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therook

I picked The Rook up free at GenreCon in Sydney, Australia – part of the free goodie bag every conference attendee receives. Though it was outside my main reading tastes (i.e. not epic fantasy), the blurb intrigued me, and it certainly contained enough elements of the supernatural for me to say ‘close enough is good enough’.


Myfanwy Thomas (pronounced Miffany, to rhyme with Tiffany, rather than the correct Welsh pronunciation – ugh) opens her eyes in a park, surrounded by a ring of dead men, with a letter addressed to ‘You’ from ‘Me’ – the former occupant of the body.

Intriguing, but I must confess the initial chapters had me most confused as to whether this was a case of body-switching (my first impression) or amnesia. By about a quarter of the book, I’d settled comfortably on amnesia, but a quarter is too much to be confused and I was disappointed because I’d misunderstood, and the body-switching sounded far more interesting than garden variety amnesia.

Guided by the letters, Myfanwy must decide whether to find out who is trying to kill her (the former ‘her’) or escape to a life of comfortable anonymity. Having chosen to flee her unknown assassins, she is thwarted in the attempt by an attack at the bank where she is to retrieve instructions on how to make a clean escape. When she mysteriously leaves her assailants unconscious, she instead elects to resume her former life and hunt down the person trying to kill her.

Myfanwy discovers she is a ‘Rook’ in the Checquy, UK government department tasked with controlling the supernatural – one of the eight powerful leaders of the organisation, and possessed of supernatural powers of her own. Using comprehensive notes left by her predecessor, who knew she was to lose her memory, she bluffs her way through her first few days of fumbling ignorance to secure her position in the organisation. Once established, she sets out to find the traitor in their midst, and stave off an ancient, powerful enemy from the Checquy’s past.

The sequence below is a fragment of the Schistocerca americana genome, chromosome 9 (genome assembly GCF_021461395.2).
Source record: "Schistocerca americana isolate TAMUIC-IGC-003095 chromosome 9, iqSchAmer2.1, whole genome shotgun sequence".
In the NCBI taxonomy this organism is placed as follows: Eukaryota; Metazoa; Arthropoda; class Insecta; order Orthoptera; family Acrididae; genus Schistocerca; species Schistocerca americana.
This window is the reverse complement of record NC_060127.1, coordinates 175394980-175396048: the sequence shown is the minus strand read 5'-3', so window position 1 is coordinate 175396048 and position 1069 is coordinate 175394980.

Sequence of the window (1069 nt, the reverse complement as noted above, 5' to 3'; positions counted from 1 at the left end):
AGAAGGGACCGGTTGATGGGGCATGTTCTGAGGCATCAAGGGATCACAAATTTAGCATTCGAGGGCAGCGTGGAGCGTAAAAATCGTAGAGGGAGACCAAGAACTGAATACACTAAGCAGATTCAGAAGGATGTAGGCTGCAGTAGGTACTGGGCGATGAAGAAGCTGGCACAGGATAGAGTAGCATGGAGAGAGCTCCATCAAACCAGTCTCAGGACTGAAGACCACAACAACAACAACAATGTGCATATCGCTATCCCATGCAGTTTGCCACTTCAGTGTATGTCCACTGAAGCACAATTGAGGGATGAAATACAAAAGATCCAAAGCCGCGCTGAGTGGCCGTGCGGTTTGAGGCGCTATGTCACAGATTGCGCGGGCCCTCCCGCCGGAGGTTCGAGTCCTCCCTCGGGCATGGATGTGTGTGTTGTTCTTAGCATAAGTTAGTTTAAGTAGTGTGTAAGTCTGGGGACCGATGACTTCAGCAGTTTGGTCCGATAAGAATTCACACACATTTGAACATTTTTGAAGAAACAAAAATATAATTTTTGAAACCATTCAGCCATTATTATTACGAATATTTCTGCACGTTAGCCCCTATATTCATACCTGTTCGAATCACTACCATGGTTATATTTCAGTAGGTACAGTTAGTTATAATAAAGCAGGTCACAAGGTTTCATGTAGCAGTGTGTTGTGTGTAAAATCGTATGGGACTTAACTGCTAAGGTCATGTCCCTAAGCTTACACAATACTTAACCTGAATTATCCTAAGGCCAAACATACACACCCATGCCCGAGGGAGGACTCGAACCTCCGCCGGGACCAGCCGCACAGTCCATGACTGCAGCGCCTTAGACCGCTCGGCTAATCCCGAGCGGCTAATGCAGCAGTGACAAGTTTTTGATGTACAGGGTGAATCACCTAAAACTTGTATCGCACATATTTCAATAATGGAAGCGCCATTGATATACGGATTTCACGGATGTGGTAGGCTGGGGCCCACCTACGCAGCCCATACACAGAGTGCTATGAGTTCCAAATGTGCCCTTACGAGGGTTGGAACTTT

While the plot was intriguing and enjoyable, and by the end I was completely enthralled and found myself compelled to finish, desperate to know the identity of the traitor, I found the book suffered from a number of problems that on a pickier day would have led me to drop the book like a hot potato. As it was, I was at least halfway in before I felt fully invested, and that is far too late.

Myfanwy. What kind of person would take someone whose name is pronounced ‘Miffany’ seriously? Worse, someone called her ‘Miffy’. My toddler watches a cartoon with a rabbit called Miffy. I cannot abide it. I have no idea what purpose this incorrect pronunciation of the name was intended to serve. When Myfanwy’s long lost sister turned up, it appeared Myfanwy had been mispronouncing her own name (not that revelation change anything). Given she was old enough to know how to pronounce her own name when she was taken into government training, I’ve no idea how this happened, or why it happened, except to annoy the reader. 

Read the rest of the review here: http://www.fantasyblog.ciaraballintyne.com/2012/11/the-rook-book-review.html

Ciara Ballyntine

 

Ciara is a writer of high fantasy. A fantasy lover from her early years, this loyal, passionate, quirky, strong-willed, confident woman is bent on world domination and already has a couple of minions in the making. Born argumentative and recognising the long road to make money out of writing, Ciara wisely invested her natural inclinations in a career in law. Her favourite authors include Terry Goodkind, Terry Pratchett, Brandon Sanderson, Robert Jordan and Brent Weeks. She is the official dragon expert of #stabbylove.

More information about Ciara Ballintyne can be found on www.ciaraballintyne.com

 

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